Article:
Wednesday, September 19, 2012

The Broken Sword - Joseph Robert Lewis

     2011; 262 pages. New Author? : Yes. Genre : Action-Adventure. Book #2 of the Halcyon series. Overall Rating : 7½*/10.

    Don Lorenzo Quesada de Gadir has sworn he’ll never kill again. That’s somewhat of a handicap since he is by profession a master swordsman and by reputation a hero. But all is well; he has retired from active derring-do and is now content to run a martial training academy, teaching his new, sword-of-mercy technique.

    Alas, others just won’t let him alone. His rivals send opponents to try to defeat him in duels. His friends keep showing up, on the run from the authorities. And the storytellers want their heroes to continue to perform deeds that can be twisted and sensationalized into newspaper-selling legends.

What’s To Like...
     There is a deft blending of genres, including Steampunk, Alt-History, and Fantasy. But the overlying genre is Action Adventure. Indeed, I don’t think there was a single page that didn’t have fighting, chasing, or intrigue; or at least someone plotting to do one of those.

     The world-building is both unique and satisfying. Joseph Robert Lewis gives you the 19th-century western Mediterranean, but in a world where the Ice Age is still in full swing. So places like England and Germany are under the glaciers, and Spain, Italy and Morocco are in a temperate region where snow is not uncommon.

    An anti-killing hero is a nice change-of-pace. So are the domesticated saber-tooth tiger (Atoq) and some sort of giant walking bird (Wayra) that you can ride on at a goodly clip. The ending is decent, if not spectacular. And even though it is part of a series, The Broken Sword can be read as a standalone book. There are some back-references to Book 1 (which I haven’t read), which apparently involves a conquistador expedition to the New World. But none of the references are vital to this story.

Kewlest New Word...
    Diestro : (Spanish, noun) Literally, a matador. But here it is used to indicate someone masterful in wielding a sword. Which does apply to a matador.

    Lorenzo backed away and sheathed his own sword. “Master de Medici, you can take your hilt and go in peace. But leave the blade. That’s forfeit. That’s the price of your lesson.”
Silvio stumbled upright and swallowed. “That’s it? That’s your style? That’s your vaunted philosophy of combat?”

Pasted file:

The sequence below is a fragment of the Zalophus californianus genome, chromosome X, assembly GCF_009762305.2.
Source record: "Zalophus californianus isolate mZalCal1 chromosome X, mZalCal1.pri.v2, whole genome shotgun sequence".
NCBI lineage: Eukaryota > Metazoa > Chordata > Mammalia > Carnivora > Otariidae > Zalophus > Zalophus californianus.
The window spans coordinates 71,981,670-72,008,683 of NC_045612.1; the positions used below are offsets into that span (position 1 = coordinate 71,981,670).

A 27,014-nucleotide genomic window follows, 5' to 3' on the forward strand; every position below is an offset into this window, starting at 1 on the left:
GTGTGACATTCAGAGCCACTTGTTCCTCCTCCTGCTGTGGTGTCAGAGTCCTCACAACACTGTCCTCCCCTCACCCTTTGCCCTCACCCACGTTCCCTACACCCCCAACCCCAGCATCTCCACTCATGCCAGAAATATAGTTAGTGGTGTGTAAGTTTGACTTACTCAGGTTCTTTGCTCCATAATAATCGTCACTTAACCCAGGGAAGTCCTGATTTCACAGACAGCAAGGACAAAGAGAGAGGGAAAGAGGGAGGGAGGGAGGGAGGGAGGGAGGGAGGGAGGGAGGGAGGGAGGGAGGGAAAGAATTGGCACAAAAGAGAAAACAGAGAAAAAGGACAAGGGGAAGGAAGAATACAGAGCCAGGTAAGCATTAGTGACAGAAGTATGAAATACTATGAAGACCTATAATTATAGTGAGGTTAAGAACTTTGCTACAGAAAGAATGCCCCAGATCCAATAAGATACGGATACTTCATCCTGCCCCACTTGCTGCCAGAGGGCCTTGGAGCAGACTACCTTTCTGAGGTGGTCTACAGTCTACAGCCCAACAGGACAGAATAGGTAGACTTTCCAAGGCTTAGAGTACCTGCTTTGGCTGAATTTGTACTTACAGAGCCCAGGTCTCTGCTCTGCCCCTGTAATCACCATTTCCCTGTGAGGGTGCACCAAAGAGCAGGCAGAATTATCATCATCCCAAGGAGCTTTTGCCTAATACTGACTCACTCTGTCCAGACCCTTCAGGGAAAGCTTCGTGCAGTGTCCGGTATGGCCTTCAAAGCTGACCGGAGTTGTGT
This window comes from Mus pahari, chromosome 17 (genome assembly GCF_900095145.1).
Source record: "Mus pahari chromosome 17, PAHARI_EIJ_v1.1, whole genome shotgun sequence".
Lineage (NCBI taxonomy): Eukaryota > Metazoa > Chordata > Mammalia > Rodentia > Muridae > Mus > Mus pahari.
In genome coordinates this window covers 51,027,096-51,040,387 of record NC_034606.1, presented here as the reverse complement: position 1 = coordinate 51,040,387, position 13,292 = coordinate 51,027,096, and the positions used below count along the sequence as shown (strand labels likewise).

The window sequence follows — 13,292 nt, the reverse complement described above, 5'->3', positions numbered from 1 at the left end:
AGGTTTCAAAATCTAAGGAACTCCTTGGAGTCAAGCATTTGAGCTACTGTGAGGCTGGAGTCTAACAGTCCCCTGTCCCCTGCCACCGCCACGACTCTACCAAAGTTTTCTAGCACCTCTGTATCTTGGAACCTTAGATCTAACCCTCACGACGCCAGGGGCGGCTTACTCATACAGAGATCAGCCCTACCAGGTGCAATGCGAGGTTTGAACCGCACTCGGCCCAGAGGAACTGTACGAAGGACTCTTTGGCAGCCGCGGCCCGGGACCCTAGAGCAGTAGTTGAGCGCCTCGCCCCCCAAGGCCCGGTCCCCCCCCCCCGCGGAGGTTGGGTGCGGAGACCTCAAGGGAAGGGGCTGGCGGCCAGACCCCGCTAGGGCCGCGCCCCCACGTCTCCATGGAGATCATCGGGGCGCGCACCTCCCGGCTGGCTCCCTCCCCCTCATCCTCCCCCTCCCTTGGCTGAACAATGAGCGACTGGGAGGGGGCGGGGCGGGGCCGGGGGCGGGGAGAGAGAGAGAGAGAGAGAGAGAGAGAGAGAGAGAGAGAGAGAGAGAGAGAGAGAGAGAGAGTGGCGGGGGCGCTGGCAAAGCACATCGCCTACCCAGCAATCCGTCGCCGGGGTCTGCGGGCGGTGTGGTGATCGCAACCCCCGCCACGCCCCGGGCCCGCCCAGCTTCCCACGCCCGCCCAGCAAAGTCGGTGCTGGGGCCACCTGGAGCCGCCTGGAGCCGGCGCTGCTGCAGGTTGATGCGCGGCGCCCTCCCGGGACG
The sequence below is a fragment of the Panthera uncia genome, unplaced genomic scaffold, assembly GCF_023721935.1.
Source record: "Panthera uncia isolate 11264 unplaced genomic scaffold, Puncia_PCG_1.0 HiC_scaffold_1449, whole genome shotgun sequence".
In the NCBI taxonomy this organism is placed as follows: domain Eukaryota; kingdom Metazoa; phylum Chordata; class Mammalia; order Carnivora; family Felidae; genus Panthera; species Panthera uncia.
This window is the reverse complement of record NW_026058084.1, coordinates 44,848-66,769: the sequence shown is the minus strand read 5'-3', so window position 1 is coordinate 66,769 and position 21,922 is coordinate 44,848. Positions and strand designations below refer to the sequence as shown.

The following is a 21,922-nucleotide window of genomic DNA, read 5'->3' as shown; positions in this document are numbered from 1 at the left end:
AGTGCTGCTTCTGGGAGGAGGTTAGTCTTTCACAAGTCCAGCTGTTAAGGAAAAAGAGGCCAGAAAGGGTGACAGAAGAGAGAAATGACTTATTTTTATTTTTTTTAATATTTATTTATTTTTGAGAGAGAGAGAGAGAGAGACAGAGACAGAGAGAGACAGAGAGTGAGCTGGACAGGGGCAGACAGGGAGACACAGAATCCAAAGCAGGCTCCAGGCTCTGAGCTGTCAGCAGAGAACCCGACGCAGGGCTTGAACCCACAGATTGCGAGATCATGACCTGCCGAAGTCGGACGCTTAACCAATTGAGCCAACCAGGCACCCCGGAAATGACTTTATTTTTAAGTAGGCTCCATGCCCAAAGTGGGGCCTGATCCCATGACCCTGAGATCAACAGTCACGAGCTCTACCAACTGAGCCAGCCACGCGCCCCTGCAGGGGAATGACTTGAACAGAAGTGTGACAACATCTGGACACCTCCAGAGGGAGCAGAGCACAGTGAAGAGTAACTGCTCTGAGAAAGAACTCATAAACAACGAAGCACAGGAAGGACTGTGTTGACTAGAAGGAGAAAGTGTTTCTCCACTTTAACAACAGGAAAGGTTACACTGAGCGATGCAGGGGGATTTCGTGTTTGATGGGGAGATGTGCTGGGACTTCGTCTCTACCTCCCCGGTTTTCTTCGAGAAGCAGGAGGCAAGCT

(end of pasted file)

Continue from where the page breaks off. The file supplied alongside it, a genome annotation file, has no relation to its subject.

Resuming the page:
“Yes.” Lorenzo pointed at the blade on the floor. “One less sword in the world. And maybe one wiser man in it as well.” (loc. 156)

“We’re looking for a Mazigh airship crew. The good admiral wants to have a word with their corpses.” (loc. 760)

Kindle Details...
    The Broken Sword sells for $3.99 at Amazon. At the moment, Book 1, The Burning Sky, is free. The third book in this series, The Bound Soul, is also $3.99.

“(A) man who has no loyalty to anyone is a danger to everyone.” (loc. 2636)
     There are some weaknesses. Two characters get killed for no discernible reason, having accomplished nothing critical. Why write them into the tale? The non-stop action hinders character development, although I don’t think that’s all that important in this type of story.

    More worrying are the deus ex machinas that keep cropping up. Somehow, while on the road searching for a fiery Ultimate Artifact that he’s never seen, Don Lorenzo cleverly devises a harness to capture and transport it, and it works like a charm. Atoq-the-Sabertooth shows up at some most convenient times to save Don Lorenzo’s non-violent butt. The bad guy is way too easily persuaded to give up critical items. And a single good guy swims to a floating enemy warship, boards it from a handy, unguarded, sea-level platform, sneaks through the unguarded, unlocked door, and wreaks havoc on the ship's steering system.

    But these are quibbles. The Broken Sword was a fun read from start to finish. Nothing deep or highbrow. Just an exciting tale. 7½ Stars.

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